Hey there, time traveller!
This article was published 28/11/2012 (1695 days ago), so information in it may no longer be current.
If only Manitoba’s NDP government put as much effort into creating and retaining jobs in rural Manitoba as it did in securing a foreign maker of cheap “assembly required” furniture, places like Westman would be in far better shape.
While two successive NDP premiers schemed like wartime generals to secure the Swedish king of allen keys, oddly named furniture and sticky meatballs, some of the simpler business files were simply left to wither and either die or move on.
The latest casualty of the NDP’s misplaced sense of duty was an especially emotional one, as it was triggered by a disasterous fire last March in the small community of Angusville, east of Russell.
And we learned this week that the Glanbia Nutritionals Ingredient Technologies flaxseed plant will not be rebuilt in Manitoba.
Glanbia announced Tuesday that it will instead build a new 40,000-square-foot facility in Sioux Falls, S.D.
Sure, Glanbia president and CEO Jerry O’Dea said the company will “look to retain as many as we can through an offer of relocation to Sioux Falls,” and offer severance packages to the others.
And yes, we are talking about only 50 people put out of work. But as the plant was located in the RM of Silver Creek, which has a population between 400 and 500 people, the plant was a major economic driver, supplying good paying jobs in the area.
Residents in the region were hopeful that the company would rebuild near Angusville.
“It’s very disappointing, and it’s not going to be just the Angusville community that’s going to see the loss,” Progressive Conservative MLA Leanne Rowat told the Brandon Sun. “We have people that work at that facility from communities like Rossburn, Shoal Lake, Russell, Binscarth … the whole region is going to be hit.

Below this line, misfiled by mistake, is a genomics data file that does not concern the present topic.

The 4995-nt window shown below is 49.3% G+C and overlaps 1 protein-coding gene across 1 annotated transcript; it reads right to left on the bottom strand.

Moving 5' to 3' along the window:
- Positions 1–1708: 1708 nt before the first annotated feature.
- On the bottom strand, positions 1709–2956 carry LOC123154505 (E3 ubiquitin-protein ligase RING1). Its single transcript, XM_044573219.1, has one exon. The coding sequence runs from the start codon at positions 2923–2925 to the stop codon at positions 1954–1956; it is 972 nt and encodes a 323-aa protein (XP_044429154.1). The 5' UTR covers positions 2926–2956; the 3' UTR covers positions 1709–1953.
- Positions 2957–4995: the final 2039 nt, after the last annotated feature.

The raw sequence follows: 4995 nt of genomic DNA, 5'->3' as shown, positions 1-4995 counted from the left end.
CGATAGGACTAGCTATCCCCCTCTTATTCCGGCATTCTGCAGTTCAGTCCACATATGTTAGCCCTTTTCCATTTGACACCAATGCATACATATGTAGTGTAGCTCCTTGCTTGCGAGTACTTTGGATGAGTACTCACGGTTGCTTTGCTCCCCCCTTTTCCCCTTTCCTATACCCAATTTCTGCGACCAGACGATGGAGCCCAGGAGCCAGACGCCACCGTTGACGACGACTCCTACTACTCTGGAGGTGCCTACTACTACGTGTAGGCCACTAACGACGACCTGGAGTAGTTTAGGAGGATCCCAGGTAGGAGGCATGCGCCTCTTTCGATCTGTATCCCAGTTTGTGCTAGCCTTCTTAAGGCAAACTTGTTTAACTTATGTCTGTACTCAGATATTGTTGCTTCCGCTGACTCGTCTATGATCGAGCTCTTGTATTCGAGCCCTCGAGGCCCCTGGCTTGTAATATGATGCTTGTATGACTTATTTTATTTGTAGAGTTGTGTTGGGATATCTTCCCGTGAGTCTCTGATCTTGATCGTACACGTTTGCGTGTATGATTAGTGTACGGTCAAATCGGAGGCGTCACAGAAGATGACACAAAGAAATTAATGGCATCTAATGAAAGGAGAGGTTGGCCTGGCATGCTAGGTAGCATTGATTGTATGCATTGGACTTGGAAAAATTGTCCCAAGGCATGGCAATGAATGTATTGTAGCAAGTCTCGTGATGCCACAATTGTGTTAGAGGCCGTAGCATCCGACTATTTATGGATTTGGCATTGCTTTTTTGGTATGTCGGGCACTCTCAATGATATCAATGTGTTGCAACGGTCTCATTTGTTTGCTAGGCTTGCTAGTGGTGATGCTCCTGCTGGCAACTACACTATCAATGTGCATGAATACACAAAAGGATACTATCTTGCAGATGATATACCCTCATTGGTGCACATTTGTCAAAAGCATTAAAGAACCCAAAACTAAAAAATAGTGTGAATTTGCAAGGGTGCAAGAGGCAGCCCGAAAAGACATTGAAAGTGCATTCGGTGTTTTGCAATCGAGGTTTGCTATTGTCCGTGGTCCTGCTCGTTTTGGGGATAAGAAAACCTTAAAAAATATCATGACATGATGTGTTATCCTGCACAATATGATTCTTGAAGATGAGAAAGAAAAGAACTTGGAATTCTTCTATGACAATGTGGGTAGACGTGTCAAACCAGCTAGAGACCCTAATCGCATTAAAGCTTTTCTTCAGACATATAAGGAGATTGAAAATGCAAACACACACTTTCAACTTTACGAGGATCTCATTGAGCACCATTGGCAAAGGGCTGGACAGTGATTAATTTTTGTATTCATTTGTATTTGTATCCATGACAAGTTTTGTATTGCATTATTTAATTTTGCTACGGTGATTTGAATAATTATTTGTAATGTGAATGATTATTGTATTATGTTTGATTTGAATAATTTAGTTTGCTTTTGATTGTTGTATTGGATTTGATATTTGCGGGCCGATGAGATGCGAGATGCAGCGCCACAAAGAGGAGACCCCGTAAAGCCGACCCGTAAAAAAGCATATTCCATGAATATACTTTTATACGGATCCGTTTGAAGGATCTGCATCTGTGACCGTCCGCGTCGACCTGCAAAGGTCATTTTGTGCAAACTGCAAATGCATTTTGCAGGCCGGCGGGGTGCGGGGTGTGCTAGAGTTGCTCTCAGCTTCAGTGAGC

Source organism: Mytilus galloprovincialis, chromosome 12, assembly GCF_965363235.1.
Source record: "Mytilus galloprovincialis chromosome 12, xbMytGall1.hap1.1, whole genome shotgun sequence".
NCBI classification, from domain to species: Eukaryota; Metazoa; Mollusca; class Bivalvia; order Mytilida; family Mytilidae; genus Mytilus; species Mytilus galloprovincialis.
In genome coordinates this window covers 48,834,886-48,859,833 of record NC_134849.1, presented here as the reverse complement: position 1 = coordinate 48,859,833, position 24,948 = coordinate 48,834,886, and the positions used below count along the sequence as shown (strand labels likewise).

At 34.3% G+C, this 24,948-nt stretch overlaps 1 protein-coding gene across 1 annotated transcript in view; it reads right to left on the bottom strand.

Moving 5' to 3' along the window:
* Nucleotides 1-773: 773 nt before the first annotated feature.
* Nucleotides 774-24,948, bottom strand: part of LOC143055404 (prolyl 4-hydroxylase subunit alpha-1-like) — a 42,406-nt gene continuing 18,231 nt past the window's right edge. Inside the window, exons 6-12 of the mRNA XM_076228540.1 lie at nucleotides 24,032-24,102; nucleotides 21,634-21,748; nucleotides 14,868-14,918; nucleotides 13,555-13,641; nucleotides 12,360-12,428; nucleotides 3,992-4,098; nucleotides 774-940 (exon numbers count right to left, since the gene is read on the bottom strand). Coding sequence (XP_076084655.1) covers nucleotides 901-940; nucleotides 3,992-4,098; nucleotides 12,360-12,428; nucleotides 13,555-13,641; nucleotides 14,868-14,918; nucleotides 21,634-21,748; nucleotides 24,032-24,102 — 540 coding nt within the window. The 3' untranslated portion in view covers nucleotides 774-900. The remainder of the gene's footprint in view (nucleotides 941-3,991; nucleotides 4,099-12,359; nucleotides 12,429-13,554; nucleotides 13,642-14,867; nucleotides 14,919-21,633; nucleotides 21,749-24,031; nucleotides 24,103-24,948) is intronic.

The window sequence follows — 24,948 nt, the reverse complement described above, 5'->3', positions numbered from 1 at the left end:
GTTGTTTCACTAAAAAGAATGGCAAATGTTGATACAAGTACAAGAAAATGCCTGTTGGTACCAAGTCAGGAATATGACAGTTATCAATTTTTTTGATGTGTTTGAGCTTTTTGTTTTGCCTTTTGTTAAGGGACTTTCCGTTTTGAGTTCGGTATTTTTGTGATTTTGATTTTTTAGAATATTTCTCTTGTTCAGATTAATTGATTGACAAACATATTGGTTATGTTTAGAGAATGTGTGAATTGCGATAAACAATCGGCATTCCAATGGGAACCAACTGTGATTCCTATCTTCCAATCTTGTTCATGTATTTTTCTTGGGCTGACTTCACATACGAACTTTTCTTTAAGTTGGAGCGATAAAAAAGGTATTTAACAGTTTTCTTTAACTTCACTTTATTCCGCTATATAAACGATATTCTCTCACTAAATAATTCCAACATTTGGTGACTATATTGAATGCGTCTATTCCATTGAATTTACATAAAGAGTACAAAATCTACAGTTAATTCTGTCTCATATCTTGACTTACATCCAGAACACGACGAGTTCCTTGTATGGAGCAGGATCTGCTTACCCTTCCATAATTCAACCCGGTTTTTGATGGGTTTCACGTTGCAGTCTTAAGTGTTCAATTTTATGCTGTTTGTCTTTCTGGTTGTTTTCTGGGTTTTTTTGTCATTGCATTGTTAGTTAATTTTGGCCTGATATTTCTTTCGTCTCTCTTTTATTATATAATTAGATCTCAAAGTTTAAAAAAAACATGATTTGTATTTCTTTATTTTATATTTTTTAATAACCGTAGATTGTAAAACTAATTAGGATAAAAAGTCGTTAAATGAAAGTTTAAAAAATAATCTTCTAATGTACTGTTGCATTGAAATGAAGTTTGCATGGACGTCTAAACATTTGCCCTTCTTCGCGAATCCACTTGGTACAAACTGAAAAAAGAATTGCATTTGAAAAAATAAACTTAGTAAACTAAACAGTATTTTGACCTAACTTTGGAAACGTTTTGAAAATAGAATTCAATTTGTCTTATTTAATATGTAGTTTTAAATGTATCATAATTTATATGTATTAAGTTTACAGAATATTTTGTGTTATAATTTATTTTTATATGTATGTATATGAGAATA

Rowat (Riding Mountain) said she is “disappointed in the province.”
And so are we.
What incentives were offered by the province to Glanbia? Rowat says Silver Creek, and other groups had put forward incentives to try to encourage them to rebuild in the area.
Rowat said losing another plant is just another hit to rural Manitoba.
“We’ve lost other plants to Saskatchewan and now we’re losing this one to the United States,” she said. “There didn’t seem to be a lot of work coming out of the NDP government in Winnipeg to the community and encouraging them to push for it.”
A spokesperson on behalf of Agriculture Minister Ron Kostyshyn said they are disappointed to see Glanbia leave Manitoba, but are pleased to hear it remains committed to sourcing flaxseed from Manitoba farmers.
Pressed in question period yesterday, a clearly befuddled Kostyshyn mumbled something about meeting with the company’s president, the local plant manager and officials after the fire last March and on a few later occasions.
To no effect. Good work, sir.
As many in the capital region celebrated the arrival of IKEA yesterday, things weren’t so cheerful in Angusville.
And while we hate to see small communities get even smaller, we also question the NDP’s ability to hold onto some bigger fish.
As the Tories noted yesterday, while the premier was busy touting the arrival of a Swedish furniture company, in recent times larger Manitoba-made companies like IMRIS and Phillips & Temro Industries have pulled up stakes and relocated to other jurisdictions.
And of course, this region still smarts from the infamous James Richardson International canola crushing plant debacle that saw the celebrated company slip out of Manitoba’s hands.
Five communities, including Brandon and Portage la Prairie, were on the shortlist in 2006 to be the home for the Winnipeg-based company’s $100-million canola plant, a 70-job boon that ultimately went to Yorkton, Sask.
We hope the NDP caucus enjoys assembling their new imported IKEA furniture. But when the novelty wears off, we hope they finally try to save some rural industries that are the lifeblood of many small towns and villages.
Opposition Leader Brian Pallister yesterday repeated he Tories’ call for Manitoba to seek new trade and job opportunities by joining the New West Partnership.
Said Pallister: “I challenge the first minister to pick up a phone and reach out to our western partners. It’s time to join the New West Partnership. Manitoba is missing out on important economic opportunities.”
We couldn’t agree more.